In a good society, the living standards of the least well-off rise over time.
One way to achieve that is rising redistribution: government steadily increases the share of the economy (the GDP) that it transfers to poor households. But there is a limit to this strategy. If the pie doesn’t increase in size, a country can redistribute until everyone has an equal slice but then no further improvement in incomes will be possible. For the absolute incomes of the poor to rise, we need economic growth.
We also need that growth to trickle down to the poor. Does it?
The following charts show what happened in the United States and Sweden from the late 1970s to the mid 2000s. On the vertical axes is the income of households at the tenth percentile of the distribution — near, though not quite at, the bottom. On the horizontal axes is GDP per capita. The data points are years for which there are cross-nationally comparable household income data.
Both countries enjoyed significant economic growth. But in the U.S. the incomes of low-end households didn’t improve much, apart from a brief period in the late 1990s. In Sweden growth was much more helpful to the poor.
In Austria, Belgium, Denmark, Finland, France, Ireland, the Netherlands, Norway, Spain, and the United Kingdom, the pattern during these years resembles Sweden’s. In Australia, Canada, Germany, Italy, and Switzerland it looks more like the American one. (More graphs here)
What accounts for this difference in the degree to which economic growth has boosted the incomes of the poor? We usually think of trickle down as a process of rising earnings, via more work hours and higher wages. But in almost all of these countries (Ireland and the Netherlands are exceptions) the earnings of low-end households increased little, if at all, over time. Instead, as the next chart shows, it is increases in net government transfers — transfers received minus taxes paid — that tended to drive increases in incomes.
None of these countries significantly increased the share of GDP going to government transfers. What happened is that some nations did more than others to pass the fruits of economic growth on to the poor.
Trickle down via transfers occurs in various ways. In some countries pensions, unemployment compensation, and related benefits are indexed to average wages, so they tend to rise automatically as the economy grows. Increases in other transfers, such as social assistance, require periodic policy updates. The same is true of tax reductions for low-income households.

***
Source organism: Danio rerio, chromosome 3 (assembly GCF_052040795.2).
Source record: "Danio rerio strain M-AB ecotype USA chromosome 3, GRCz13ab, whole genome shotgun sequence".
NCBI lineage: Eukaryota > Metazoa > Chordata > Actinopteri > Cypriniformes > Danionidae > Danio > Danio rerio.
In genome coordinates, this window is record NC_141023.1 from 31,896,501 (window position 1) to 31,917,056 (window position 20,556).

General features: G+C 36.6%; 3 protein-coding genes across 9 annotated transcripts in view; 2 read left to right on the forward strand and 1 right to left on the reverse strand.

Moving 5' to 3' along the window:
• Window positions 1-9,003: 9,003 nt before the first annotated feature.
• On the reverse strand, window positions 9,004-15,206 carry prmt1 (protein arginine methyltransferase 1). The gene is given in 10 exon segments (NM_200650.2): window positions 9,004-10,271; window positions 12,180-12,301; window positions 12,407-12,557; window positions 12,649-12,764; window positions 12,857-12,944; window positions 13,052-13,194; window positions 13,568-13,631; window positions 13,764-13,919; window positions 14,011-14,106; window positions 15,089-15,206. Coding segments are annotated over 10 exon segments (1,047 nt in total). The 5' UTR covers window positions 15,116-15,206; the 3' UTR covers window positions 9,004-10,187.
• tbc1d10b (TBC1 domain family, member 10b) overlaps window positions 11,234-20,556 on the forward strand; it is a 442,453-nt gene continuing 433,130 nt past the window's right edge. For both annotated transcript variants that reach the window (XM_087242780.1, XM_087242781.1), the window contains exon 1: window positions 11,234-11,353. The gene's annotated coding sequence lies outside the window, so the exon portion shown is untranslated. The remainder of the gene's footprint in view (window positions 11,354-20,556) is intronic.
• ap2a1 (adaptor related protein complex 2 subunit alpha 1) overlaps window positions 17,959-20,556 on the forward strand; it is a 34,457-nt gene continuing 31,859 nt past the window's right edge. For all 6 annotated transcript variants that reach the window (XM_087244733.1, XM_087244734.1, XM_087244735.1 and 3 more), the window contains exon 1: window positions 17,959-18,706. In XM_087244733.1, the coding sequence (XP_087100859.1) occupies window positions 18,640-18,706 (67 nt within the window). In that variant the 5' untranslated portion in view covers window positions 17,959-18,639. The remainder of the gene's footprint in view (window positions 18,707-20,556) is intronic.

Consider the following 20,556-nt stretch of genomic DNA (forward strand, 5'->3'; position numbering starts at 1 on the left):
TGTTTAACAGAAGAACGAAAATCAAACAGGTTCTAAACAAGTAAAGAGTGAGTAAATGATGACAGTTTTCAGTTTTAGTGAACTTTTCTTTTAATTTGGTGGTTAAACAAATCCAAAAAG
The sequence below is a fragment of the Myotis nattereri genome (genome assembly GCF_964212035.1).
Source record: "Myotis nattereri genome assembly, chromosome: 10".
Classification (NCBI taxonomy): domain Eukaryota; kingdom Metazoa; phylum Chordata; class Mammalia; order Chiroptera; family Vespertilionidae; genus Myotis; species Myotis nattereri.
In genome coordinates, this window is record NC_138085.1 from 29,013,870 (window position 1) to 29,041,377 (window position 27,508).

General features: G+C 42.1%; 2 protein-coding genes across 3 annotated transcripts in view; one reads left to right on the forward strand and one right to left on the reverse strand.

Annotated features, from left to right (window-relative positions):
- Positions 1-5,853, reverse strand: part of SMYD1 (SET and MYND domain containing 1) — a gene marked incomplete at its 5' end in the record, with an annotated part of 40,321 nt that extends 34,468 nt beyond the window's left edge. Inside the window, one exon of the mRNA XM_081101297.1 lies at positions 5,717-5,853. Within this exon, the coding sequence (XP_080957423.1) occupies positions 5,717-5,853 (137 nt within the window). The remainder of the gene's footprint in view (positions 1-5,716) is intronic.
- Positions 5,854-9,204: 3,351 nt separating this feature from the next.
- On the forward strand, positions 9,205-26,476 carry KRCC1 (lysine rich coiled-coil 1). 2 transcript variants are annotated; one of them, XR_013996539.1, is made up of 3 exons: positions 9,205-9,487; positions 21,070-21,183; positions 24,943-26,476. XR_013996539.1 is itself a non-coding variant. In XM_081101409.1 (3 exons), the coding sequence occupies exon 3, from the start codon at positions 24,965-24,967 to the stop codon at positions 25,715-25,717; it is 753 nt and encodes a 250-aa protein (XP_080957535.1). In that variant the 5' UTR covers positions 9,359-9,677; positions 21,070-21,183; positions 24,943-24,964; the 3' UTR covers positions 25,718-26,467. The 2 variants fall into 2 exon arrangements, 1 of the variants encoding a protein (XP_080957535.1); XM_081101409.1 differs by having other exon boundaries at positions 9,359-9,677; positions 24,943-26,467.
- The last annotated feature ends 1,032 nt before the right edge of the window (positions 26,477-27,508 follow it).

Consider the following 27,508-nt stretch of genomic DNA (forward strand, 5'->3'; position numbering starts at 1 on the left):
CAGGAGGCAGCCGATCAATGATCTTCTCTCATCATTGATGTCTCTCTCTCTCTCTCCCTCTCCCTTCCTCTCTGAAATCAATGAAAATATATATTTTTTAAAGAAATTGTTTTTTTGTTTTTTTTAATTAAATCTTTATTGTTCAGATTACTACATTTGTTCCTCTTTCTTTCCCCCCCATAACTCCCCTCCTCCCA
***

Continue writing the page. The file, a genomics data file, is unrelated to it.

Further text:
Should we bemoan the fact that employment and earnings aren’t the key trickle-down mechanism? No. At higher points in the income distribution they do play more of a role. But for the bottom ten percent there are limits to what employment can accomplish. Some people have psychological, cognitive, or physical conditions that limit their earnings capability. Others are constrained by family circumstances. At any given point in time some will be out of work due to structural or cyclical unemployment. And in all rich countries a large and growing number of households are headed by retirees.
Income isn’t a perfect measure of the material well-being of low-end households. We need to supplement it with information on actual living conditions, and researchers and governments now routinely collect such data. Unfortunately, they aren’t available far enough back in time to give us a reliable comparative picture of changes. For that, income remains our best guide. What the income data tell us is that the United States has done less well by its poor than many other affluent nations, because we have failed to keep government supports for the least well-off rising in sync with our GDP.
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